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Terminator: The Sarah Connor Chronicles: "Earthlings Welcome Here"

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I think this show may be starting to lose me.

Partly it's my fault. I spent the weekend re-watching the first season of Lost (which is actually better than I remembered it), and I didn't get to the season finale until tonight. Which meant I watched all that really awesome stuff–the hatch, the fate of the raft, Hurley freakin' over the numbers, characters who I actually give a rat's ass about making decisions that actually mattered–right before settling down to "Earthlings Welcome Here." This is just bad math, people. You don't fly home from Italy and hit up an Olive Garden right after the plane lands.

But raised standards or no, I realized something; too many of this shows wobbling plotlines are essentially vapor, a never ending series of dangling threads that serve no other purpose than to make sure each episode lasts the regulation required forty-plus minutes. This isn't a revolutionary discovery, to be sure, but what's killing me lately is just how obvious that pointlessness has become. Terminator: The Sarah Connor Chronicles is, I'm beginning to suspect, an existential dead-end. It's like if Samuel Beckett got drunk and re-wrote a bunch of Buck Rogers episodes. (On second thought, that would be awesome.)

I've whined my whine–let's at least get the basics out of the way. In "Earthlings," Sarah follows her triple-dot obsession to a UFO Conference where she learns about abductions, drones, and a magical mystical blogger named Abraham who might have the answers she's looking for. (Spoiler: He doesn't.) An earth-mother type takes Sarah aside offering answers, and after a bit of the usual runaround, the earth-mother reveals that she-he is actually the mysterious Abraham, a former engineer named Alan Parks who went off the grid a few years back. Parks was involved with some kind of secret project, the ramifications even he doesn't know about, but he claims it's connected to the info that Sarah so desperately craves. They take a trip to a storage facility where Parks says he left a piece of special metal he took from his old job; the metal is gone, but the two of them do get the episode's only action setpiece when some dude on a motorbike tries to gun them down.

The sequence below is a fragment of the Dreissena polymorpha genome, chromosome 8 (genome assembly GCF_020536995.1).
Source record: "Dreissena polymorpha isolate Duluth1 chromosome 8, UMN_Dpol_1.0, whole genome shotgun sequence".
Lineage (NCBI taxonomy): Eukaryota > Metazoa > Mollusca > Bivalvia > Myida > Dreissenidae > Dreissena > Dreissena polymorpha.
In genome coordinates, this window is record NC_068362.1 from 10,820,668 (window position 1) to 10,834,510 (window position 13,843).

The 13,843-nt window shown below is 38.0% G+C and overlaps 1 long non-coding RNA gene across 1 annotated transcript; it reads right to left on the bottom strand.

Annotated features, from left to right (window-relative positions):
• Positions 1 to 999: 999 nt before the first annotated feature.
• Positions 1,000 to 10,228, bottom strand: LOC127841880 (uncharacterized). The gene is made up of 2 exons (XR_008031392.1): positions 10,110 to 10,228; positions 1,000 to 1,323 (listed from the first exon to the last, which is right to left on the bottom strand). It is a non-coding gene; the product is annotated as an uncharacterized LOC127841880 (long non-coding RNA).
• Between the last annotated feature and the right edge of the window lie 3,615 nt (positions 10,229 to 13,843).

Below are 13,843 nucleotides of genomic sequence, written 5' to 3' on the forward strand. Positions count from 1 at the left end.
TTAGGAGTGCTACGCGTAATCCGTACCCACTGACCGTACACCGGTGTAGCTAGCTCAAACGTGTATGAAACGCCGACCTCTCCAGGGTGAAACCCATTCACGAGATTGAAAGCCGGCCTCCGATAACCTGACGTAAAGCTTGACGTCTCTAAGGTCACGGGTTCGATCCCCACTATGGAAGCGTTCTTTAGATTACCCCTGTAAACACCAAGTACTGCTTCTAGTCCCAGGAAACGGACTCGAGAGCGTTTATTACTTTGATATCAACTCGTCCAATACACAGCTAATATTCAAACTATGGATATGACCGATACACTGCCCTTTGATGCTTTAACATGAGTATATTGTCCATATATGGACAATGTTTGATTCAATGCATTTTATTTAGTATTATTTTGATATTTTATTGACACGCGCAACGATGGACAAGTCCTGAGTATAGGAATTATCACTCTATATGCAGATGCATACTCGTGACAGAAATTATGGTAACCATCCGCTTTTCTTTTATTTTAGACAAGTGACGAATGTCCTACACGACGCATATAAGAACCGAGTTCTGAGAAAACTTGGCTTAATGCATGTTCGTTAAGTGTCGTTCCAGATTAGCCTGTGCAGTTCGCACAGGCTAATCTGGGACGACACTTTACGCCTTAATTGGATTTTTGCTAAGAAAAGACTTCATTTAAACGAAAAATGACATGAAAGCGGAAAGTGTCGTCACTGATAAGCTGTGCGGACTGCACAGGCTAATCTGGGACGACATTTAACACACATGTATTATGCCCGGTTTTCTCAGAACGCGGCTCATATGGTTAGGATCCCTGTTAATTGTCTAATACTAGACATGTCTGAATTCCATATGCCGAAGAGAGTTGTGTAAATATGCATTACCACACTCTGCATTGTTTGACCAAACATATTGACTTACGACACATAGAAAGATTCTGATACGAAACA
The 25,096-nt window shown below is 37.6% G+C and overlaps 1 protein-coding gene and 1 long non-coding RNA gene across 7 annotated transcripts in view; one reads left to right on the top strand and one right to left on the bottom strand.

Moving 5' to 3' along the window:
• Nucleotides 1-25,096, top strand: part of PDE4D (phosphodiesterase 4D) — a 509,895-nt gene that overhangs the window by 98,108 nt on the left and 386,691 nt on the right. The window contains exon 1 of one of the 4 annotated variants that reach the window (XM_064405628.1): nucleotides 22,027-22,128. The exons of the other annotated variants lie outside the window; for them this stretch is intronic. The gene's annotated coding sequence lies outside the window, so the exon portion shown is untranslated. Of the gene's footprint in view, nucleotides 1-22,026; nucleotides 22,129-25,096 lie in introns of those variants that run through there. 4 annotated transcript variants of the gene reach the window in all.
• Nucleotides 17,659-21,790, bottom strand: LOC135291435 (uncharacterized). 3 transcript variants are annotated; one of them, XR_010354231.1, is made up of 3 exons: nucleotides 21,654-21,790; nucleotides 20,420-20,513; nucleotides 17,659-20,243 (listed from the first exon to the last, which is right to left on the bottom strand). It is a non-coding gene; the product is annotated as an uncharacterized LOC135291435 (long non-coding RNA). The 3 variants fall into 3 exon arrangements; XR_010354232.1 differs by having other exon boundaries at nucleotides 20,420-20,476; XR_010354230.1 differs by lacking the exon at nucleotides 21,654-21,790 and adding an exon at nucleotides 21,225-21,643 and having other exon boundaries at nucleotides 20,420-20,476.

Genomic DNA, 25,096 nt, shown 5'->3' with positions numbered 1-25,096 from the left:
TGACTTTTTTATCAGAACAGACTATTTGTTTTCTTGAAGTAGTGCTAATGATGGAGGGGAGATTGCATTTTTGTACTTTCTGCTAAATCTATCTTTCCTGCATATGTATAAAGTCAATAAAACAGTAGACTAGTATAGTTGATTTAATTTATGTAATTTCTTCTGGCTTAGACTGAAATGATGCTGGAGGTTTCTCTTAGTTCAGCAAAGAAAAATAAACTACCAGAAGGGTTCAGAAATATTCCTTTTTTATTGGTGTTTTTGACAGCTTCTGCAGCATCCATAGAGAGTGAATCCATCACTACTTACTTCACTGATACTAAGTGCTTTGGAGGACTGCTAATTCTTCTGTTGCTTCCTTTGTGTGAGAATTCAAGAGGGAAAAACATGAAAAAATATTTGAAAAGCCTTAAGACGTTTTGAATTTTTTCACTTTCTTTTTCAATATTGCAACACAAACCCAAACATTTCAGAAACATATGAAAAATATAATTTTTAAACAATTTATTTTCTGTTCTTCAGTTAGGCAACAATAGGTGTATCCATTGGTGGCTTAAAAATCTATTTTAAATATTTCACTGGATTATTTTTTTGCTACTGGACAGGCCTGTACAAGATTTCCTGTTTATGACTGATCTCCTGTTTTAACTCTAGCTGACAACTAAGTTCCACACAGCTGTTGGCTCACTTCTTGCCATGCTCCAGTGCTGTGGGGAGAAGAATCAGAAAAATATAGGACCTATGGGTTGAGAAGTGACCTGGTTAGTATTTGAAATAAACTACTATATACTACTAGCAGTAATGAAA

While all this is going on, John's back at the house repainting his room, and Riley's there to help. In a series of flashbacks, we learn how Jesse picked Riley out in the future (we don't get to see much of her life there, but it is nice to finally meet someone post-Judgement Day who isn't a soldier), and the problems' Riley's had adjusting to "normal" life. In the present, Cameron isn't helping much; she's getting more aggressive with her distrust, confronting Riley about a bruise on her forehead and telling John directly that Riley's been lying to him. Of the three storylines in the ep, this is the strongest; I liked Alan Parks well enough, and the final conclusion of his and Sarah's arc was interesting, but there's a bit more weight behind the tension between John, Riley, and Cam. Plus, it was good to see just how determined (and unsympathetic) Jesse really is.

And then there's the third plotline: Ellison and his decision to help John Henry become a real live boy. This should've been a lot cooler than it was, but Ellison has gone from "intriguing secondary character" to "guy I wish I could fast-forward past." His story did give us some of the ep's most inadvertently funny lines–Ellison's explaining to his reverend about his problems with his ex-wife, Lila. He mentions how they wanted kids, and started trying, "On September 1, 2001. Then, ten days later…" To which the reverend replies, "September 11." Wow. Dates really do move forward sequentially!


Okay, back with Sarah and Alan–after the screw-up at the storage facility, Alan has one of those tedious freak-outs that the norms always seem to get, about how Sarah is so "hard," and then they bond because she used to be a waitress. Feh. She convinces him to see a hypno-therapist to find out where he was being taken to work all those years; unfortunately this means Alan and the therapist both take a bullet from the motorcycle dude. To the good, Sarah is able to use a recording of their session to track down the building. She breaks in, has a tussle with a supposedly-friendly-but-ultimately-more-than-he-appears air-conditioner installer, gets shot in the leg, and crawls out just as a drone flies in over head. Between this and Riley's attempted suicide, there are a number of cliffs to be climbed next February; I guess we can always hope that something worth watching is waiting at the top.

Grade: B-

Stray Observations:

—They don't get into in the ep much, but I liked that Alan Parks used going on the run as an excuse to identify as female.


—Abduction therapy groups are apparently really easy to break up.

—The preview for next February has Kyle Reese back from the dead. Shark, prepare to be jumped in 5…4…3…


—See ya next year, everybody.

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